Publicity hoax or legitimate necessity? Time will tell whether the idea has longevity, but research is also showing that maybe bullying is more widespread than one might expect.
A report in this month’s Journal of Applied Psychology found it’s not just low performers that become targets of bullying: high performers are also likely to be victimized. Researchers asked more than 600 workers whether they had been the target of aggressive behaviors from colleagues over the past month, and then asked their supervisors about the amount of effort those employees put into the jobs.
Those who played the status quo did not tend to perceive that they were the victims of workplace aggression, but those rated as having either high or low performance by their supervisors were more likely to indicate that they were victims. However, they experienced different kinds of aggression. Low performers were more likely to suffer from overt victimization, like yelling or threats to their faces. High performers, on the other hand, had more subtle issues to deal with, like ostracism and backstabbing.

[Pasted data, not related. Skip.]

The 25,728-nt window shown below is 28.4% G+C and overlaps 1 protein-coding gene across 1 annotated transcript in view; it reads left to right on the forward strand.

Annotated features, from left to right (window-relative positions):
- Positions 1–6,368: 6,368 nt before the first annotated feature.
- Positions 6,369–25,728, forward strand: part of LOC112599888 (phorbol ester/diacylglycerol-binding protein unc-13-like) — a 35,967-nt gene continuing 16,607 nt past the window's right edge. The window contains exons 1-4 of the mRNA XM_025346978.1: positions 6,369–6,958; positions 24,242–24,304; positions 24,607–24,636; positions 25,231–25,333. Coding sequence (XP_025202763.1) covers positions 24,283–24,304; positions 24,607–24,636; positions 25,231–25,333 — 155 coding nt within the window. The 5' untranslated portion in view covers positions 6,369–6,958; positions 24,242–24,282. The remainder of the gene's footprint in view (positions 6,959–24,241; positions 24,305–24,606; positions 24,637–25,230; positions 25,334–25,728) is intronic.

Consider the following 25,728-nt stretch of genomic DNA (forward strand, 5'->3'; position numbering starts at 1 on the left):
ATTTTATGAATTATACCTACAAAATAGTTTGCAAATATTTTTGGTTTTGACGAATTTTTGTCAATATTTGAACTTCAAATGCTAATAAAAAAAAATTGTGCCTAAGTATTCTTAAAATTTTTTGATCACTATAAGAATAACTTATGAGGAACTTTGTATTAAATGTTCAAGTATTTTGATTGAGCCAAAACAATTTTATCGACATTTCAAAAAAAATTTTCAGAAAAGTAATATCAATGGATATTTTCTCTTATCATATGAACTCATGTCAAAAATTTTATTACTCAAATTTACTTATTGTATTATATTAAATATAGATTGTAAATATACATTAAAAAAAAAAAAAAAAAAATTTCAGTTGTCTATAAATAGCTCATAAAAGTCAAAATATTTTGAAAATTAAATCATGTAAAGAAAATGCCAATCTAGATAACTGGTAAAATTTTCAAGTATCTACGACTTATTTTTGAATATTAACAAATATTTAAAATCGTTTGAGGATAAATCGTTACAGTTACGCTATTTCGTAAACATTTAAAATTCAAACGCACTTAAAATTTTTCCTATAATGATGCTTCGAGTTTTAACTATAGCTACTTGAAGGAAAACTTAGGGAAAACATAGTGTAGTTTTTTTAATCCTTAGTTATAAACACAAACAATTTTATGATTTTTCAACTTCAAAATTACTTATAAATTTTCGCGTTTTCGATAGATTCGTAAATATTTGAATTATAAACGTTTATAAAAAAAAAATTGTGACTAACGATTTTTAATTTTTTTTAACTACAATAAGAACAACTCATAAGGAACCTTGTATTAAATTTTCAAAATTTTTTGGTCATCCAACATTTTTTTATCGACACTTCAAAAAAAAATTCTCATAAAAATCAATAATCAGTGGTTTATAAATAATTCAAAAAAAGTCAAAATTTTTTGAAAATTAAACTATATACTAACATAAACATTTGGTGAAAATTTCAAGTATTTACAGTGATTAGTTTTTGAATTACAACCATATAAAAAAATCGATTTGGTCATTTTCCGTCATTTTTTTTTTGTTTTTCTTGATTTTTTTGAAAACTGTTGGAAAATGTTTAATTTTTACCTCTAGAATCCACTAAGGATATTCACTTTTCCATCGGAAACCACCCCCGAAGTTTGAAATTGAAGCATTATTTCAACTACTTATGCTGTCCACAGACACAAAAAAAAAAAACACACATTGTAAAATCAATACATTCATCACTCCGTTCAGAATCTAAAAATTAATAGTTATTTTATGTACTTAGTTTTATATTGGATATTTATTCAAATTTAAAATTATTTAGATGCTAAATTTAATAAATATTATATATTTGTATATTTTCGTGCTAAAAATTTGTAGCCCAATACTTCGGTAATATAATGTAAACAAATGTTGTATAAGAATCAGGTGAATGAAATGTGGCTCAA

“Although good performance is often emphasized, these results suggest concern for high performers and whether or not they ‘have a target on their back’,” the researchers wrote.
To minimize resentment against high performers, they recommended that managers avoid publicly comparing employees. As for low performers, nurturing them could help foster harmony within teams.
Next month will see America’s first dedicated healing retreat for bullied workers when the Workplace Bullying Institute creates its first “safe harbor” for those who have “endured emotional abuse” at work. It’s the first of three the institute has organized this year near the institute’s headquarters in Bellingham, Washington, and costs $500 for the one day workshop.